Thereupon the Emperor commanded the minister of the Shinto religion to take counsel of the Gods. Accordingly the priests, by divine inspiration, answered and said: ‘If after humble prayer to the Deity, the founder of the Land, thou goest to the assistance of the Ruler who is threatened with destruction, there will surely be tranquility to the State and peace to the people.’ Prayer was therefore offered to the Gods, aid was rendered, and the peace of the country [Paekche] was consequently assured. … Now the Gods who originally founded this country [Yamato kingdom] is the God who descended from Heaven [Paekche?] and established this State when Heaven [Paekche?] and Earth [Yamato kingdom?] became separated, and when trees and herbs had speech. I have recently been informed that your country has ceased to worship him [Homuda?]. But if you now repent your former errors, if you build a shrine to the God and perform sacrifices in honor of his divine spirit, your country will prosper.”14>

Palace at kudara and dying in the kudara palace.

According to Nihongi, Bidatsu “made his palace at Oho-wi in Kudara [located in Kahachi] in 572.” The Chinese characters for Paekche is read Kudara in both Kojiki and Nihongi. Nihongi further records that Jomei made a decree in 639, saying that “let there be a great palace and a great temple built.” So the bank of the Kudara River was chosen as the site for the palace; a pagoda of nine stories was erected on the bank of the River Kudara [in 639]; Jomei removed to the Palace of Kudara [in 641]; when Jomei died in the Palace of Kudara, he was temporarily interred north of the Palace; and this was called the great temporary tomb of Kudara.15>

Arrived vs. emigrated [naturalized]

Nihongi (N2: 123, 126) consistently uses the term “emigrated [naturalized]” for Koguryeo priests, while simply using the word “arrived” for the Paekche priests. In 595, “a priest of Koguryeo, named He-ja, emigrated to Japan [became naturalized as a Yamato citizen], and was taken as teacher by the Prince Imperial. In the same year a Paekche priest, named He-chong arrived. These two priests preached the Buddhist religion widely, and were together the mainstay of the Three Precious Things.” In 602, “a Paekche priest named Kwal-leuk arrived and presented … books of Calendar-making, Astronomy, and Geography, and also books on the art of invisibility and of magic…. Two Buddhist priests of Koguryeo named … emigrated [were naturalized] here together.”16>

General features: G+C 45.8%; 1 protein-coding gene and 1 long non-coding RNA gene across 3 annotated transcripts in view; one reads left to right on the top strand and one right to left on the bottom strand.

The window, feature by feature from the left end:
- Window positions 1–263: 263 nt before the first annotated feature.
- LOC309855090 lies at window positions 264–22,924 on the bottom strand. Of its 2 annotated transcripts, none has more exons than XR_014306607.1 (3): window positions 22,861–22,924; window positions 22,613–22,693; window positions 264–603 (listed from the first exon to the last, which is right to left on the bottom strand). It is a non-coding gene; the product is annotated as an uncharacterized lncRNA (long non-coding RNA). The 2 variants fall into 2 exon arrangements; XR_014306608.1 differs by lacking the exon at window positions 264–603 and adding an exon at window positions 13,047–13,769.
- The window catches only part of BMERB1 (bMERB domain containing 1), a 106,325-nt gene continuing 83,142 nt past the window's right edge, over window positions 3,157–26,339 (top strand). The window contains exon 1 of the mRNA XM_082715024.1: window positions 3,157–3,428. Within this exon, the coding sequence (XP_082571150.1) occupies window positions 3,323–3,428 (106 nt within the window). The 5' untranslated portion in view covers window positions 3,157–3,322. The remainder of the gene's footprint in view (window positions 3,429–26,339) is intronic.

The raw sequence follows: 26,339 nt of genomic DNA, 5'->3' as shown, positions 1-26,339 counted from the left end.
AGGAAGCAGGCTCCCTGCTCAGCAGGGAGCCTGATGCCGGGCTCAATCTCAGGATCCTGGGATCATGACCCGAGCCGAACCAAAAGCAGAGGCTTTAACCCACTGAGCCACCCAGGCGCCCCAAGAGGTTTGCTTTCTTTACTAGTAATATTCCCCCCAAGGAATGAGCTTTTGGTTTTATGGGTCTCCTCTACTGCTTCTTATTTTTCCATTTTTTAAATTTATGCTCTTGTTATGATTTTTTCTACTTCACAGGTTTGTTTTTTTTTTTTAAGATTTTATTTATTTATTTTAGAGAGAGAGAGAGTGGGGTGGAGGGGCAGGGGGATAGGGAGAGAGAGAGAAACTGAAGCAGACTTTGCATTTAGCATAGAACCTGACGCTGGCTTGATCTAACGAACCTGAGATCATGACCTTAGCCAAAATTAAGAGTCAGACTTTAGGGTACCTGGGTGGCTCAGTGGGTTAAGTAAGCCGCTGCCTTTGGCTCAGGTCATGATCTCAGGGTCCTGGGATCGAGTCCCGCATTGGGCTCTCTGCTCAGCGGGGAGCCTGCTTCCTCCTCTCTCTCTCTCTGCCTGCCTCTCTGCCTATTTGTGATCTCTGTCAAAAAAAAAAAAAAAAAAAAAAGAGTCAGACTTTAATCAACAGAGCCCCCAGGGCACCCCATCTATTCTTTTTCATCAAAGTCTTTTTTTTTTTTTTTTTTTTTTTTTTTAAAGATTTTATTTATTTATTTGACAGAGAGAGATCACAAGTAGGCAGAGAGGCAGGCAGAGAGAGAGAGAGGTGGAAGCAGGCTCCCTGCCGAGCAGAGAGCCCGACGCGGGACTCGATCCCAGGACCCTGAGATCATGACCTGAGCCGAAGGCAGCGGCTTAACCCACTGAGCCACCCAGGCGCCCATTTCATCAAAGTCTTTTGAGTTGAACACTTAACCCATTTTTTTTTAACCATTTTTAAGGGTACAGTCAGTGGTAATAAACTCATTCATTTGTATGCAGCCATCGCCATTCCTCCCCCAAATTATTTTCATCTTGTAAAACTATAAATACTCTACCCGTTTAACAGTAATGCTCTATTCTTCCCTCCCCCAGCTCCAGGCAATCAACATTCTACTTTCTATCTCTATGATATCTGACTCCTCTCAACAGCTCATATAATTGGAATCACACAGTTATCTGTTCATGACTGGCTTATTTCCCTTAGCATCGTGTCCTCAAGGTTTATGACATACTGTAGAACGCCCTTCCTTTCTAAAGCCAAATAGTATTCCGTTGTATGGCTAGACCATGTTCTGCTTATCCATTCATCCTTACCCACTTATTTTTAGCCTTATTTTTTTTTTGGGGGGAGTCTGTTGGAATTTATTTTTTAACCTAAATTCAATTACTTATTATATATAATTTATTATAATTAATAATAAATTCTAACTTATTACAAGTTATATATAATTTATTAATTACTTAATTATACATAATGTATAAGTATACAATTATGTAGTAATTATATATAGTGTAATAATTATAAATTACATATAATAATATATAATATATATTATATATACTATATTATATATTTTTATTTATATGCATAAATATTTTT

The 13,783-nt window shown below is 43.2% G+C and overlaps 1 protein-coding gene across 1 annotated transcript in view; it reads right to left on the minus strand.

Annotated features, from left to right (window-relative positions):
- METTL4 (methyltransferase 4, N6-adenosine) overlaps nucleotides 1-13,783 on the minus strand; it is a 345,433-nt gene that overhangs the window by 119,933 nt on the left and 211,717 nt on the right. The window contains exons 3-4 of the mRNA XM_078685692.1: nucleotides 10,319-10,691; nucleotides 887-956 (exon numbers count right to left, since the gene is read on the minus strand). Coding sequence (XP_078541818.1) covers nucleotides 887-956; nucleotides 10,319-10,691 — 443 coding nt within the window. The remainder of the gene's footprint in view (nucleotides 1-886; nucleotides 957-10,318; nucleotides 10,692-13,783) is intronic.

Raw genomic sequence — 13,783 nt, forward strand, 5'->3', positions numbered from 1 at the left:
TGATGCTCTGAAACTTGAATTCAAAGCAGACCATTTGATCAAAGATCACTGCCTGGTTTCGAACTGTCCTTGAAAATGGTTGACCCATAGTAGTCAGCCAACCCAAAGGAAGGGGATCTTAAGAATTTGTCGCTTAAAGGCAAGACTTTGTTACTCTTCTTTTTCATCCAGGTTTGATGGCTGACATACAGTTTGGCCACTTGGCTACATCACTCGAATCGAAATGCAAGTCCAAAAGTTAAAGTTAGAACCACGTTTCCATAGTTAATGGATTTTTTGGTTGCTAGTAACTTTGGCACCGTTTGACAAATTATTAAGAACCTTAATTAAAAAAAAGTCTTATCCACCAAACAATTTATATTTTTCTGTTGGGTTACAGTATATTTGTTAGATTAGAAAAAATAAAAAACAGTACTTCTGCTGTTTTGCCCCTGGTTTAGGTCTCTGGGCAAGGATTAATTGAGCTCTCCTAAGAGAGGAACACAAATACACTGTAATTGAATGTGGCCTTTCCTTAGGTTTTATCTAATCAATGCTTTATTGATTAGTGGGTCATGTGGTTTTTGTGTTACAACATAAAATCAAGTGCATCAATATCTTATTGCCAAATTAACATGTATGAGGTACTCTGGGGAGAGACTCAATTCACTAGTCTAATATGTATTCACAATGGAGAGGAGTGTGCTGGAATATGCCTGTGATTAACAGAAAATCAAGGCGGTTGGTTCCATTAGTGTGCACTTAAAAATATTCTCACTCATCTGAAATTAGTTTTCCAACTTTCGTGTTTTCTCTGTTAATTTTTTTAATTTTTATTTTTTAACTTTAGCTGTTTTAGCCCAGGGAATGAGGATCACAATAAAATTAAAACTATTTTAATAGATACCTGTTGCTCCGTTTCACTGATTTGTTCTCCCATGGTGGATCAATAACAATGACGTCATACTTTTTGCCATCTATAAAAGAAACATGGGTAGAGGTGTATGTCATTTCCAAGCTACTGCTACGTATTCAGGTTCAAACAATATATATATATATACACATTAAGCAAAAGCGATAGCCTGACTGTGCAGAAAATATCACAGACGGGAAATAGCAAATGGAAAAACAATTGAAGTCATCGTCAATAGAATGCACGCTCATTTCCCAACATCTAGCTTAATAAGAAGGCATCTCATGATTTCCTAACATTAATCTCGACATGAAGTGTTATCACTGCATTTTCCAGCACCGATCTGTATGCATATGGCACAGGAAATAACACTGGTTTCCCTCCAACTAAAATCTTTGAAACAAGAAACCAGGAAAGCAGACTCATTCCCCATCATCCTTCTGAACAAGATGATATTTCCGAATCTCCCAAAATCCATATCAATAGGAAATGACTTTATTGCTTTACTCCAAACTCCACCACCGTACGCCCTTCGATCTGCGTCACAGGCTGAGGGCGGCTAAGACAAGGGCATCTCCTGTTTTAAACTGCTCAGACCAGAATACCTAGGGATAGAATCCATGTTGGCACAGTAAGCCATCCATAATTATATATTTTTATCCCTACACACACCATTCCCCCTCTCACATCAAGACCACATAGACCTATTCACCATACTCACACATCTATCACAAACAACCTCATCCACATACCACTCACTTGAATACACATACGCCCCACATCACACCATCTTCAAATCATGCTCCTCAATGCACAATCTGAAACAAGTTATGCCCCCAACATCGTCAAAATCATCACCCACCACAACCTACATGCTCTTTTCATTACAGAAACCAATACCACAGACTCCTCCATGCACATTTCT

Aya people chosen to study in China

In 608, the Yamato court sent seven students and one interpreter to the Sui court accompanying the returning Sui envoys. Sansom (1931: 37-38) notes that “there traveled a number of scholars chosen by the prince [Sh?toku] for study abroad. It is interesting to record their names, for they were pioneers in an important task, and some of them played an important part in Japan [in the Taika Reform, 645-50] upon their return.” Nihongi notes their names: “the student Fukuin, Yamato no Aya no Atahe, Emyo, Nara no Wosa [interpreter], Kuromaro, Takamuku no Ayabito, and Ohokuni, Imaki no Ayabito, together with the student-priests Hifumi, Imaki no Ayabito, Shoan, Minabuchi no Ayabito, Eon, Shiga no Ayabito, and Kosai, Imaki no Ayabito, in all eight persons.” Sansom (1931: 38) states that: “to judge from their names and titles they were all naturalized Koreans or Chinese, or of Korean or Chinese descent.” Sansom should have said that “they were all descendants of the Aya clan people from Pakeche.”17>

BIBLIOGRAPHY

<footnotes>